Some analysts, including Don Oberdorfer at The Johns Hopkins University's School of Advanced International Studies in Washington, express confidence that the new prime minister will be constructive in how he engages Japan's neighbors.
"[Mr.] Abe is smart enough to try to operate in a way that does not disadvantage Japan. The odds are that he will be more maneuverable [than his predecessor Junichiro Koizumi]. It's not in their [i.e., Japan's] interest to have others in Northeastern Asia fearful of a Japan that they think has gone off the deep end as a nationalistic country," says Oberdorfer.
Prime Minister Abe has caught the attention of Japan's neighbors with his support for changing his country's constitution to allow the military to move beyond its post-war "self-defense only" restrictions. That transition started under former Prime Minister Koizumi, who sent Japanese troops to Iraq as part of the U.S.-led coalition there.
The new prime minister has also attracted attention with his hard-line stance toward North Korea's quest for missiles and nuclear weapons. Many analysts say the recent test of a North Korean missile heightened Japanese concerns about Pyongyang's ambitions and, as a result, bolstered arguments for a stronger military.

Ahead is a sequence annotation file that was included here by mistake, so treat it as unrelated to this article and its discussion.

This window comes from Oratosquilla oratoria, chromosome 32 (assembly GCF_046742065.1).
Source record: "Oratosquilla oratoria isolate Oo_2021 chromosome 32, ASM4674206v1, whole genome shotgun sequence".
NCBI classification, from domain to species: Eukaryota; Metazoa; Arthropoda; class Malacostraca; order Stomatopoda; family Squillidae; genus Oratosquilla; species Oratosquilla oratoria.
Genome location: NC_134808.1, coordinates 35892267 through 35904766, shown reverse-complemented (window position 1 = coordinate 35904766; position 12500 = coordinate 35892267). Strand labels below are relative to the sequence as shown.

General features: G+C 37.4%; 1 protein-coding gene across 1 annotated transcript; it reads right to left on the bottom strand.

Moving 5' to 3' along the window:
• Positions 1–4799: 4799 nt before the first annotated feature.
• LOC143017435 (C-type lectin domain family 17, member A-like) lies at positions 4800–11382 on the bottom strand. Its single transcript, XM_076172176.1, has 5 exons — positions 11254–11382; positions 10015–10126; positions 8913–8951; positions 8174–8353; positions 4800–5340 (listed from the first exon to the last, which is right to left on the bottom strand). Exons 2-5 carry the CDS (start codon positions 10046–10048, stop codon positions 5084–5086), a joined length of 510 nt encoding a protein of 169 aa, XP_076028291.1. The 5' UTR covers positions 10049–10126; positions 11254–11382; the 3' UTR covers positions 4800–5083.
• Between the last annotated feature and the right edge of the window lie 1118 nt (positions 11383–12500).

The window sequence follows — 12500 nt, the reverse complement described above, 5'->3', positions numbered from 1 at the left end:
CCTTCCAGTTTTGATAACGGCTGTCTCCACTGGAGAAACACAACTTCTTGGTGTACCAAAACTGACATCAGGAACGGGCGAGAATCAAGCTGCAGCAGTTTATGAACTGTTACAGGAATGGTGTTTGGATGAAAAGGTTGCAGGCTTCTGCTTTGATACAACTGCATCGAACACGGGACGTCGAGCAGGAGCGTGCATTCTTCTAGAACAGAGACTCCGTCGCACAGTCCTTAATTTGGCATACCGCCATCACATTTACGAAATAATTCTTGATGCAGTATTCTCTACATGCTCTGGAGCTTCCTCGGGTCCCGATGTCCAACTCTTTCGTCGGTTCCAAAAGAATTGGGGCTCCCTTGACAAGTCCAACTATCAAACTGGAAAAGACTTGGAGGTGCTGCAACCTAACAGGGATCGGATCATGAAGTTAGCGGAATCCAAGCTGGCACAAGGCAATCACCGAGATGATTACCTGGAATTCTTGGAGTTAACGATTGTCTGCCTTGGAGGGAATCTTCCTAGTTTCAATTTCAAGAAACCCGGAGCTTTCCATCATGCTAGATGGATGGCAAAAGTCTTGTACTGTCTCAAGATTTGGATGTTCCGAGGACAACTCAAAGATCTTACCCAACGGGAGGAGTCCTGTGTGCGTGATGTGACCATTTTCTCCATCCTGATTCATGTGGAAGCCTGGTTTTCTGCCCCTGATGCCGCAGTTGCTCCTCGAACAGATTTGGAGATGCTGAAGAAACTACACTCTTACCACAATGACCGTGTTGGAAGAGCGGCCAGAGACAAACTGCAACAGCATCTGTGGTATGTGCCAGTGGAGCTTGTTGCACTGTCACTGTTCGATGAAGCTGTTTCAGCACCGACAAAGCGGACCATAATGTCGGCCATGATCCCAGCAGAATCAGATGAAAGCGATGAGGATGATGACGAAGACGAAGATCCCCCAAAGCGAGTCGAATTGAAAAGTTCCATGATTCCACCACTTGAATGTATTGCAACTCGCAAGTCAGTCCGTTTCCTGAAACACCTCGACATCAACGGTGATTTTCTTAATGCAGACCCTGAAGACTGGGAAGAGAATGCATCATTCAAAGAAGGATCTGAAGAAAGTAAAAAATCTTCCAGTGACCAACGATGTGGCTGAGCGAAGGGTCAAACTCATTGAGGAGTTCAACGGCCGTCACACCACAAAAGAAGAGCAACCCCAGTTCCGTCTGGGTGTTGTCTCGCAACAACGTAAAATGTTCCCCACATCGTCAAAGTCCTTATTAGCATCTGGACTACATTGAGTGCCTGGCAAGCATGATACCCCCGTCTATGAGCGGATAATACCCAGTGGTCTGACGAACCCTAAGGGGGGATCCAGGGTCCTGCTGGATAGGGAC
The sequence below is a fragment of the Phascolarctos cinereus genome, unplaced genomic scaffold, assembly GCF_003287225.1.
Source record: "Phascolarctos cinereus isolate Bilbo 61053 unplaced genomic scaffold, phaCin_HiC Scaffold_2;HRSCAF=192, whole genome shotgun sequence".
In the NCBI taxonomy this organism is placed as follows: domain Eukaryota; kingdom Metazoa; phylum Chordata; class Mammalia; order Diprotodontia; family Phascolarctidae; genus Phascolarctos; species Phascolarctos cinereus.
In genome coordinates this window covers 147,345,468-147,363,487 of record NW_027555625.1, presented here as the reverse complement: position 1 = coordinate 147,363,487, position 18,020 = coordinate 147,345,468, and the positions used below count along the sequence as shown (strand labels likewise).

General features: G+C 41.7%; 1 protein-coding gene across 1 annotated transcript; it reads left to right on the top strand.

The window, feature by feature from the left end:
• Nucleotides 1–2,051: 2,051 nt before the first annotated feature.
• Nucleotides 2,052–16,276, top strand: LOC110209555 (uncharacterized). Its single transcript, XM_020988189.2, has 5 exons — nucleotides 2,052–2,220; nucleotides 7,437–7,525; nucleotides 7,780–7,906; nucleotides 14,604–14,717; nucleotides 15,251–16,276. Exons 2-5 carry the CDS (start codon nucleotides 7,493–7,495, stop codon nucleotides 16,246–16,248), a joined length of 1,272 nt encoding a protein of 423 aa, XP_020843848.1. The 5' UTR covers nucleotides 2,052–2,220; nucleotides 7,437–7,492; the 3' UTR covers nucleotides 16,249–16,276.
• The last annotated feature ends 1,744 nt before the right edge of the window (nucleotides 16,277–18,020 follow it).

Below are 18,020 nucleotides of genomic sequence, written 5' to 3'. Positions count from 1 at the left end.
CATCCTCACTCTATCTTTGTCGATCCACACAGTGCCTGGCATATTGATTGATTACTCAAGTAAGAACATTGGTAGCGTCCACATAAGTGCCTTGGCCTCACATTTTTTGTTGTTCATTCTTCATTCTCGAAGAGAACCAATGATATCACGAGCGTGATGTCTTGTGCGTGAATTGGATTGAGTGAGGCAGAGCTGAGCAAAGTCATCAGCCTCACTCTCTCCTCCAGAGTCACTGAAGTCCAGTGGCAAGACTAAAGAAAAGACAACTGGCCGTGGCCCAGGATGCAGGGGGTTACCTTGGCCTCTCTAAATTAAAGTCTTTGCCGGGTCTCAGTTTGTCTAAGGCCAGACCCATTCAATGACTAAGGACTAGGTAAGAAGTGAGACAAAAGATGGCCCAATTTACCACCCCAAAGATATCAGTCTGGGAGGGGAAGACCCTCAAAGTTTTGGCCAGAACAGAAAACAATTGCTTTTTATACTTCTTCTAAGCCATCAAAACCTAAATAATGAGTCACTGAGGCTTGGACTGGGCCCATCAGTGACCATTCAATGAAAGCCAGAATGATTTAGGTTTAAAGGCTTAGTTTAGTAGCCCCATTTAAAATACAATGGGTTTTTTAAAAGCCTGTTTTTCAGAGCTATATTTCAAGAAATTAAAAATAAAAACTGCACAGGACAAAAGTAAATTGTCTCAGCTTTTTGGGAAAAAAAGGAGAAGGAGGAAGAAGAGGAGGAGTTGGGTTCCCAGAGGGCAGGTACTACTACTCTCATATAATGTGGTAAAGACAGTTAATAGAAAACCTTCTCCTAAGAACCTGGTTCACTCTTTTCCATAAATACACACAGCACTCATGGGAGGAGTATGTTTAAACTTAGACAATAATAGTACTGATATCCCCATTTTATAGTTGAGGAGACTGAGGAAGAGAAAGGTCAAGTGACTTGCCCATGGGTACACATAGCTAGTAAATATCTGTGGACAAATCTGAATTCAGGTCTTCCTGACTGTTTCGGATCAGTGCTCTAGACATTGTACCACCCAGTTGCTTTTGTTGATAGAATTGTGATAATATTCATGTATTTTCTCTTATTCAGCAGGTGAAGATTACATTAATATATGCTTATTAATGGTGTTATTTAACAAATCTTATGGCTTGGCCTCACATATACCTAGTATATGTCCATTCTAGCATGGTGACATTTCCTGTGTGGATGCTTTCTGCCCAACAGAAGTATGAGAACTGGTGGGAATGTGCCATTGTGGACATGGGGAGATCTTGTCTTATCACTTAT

But Mark Fitzpatrick at the International Institute for Strategic Studies in London says that while Mr. Abe's stance may appeal to the West, it also creates problems for other East Asian nations hoping to curb Pyongyang.
"There is concern that the divergence among the six-party talks partners is going to widen with Mr. Abe. That is to say, the United States and Japan will be increasingly hard-nosed about North Korea, [and] will be applying sanctions. And [this] will make it harder for South Korea and China, who want to engage and reform North Korea through trade and investment," says Fitzpatrick.
Along with expanding the role of Japan's military, Jamie Metzl at Asia House says Pyongyang's desire for nuclear weapons may cause Tokyo to re-examine one of its strongest post-war taboos.
"There's going to be a lot of pressure on [Mr.] Abe to consider, at some point, developing a nuclear capability for 'balance of power' issues. Certainly, it's [North Korea's ambitions] pushing Japan to the right. And [Mr.] Abe is going to have to be very thoughtful and strategic in responding to it," says Metzl.
While Shinzo Abe has a number of defense issues to address, many analysts say his most important task is stimulating Japan's economy, which fell into a deep slump during the 1990s. The task is more difficult because Japan now has competition for oil and other resources from China. And labor costs in South Korea and elsewhere in East Asia are lower than in Japan, enabling those countries to be more competitive. But most analysts expect Shinzo Abe to push for economic reforms and take other steps to help Japan thrive in a tough trade environment.
This story was first broadcast on the English news program,VOA News Now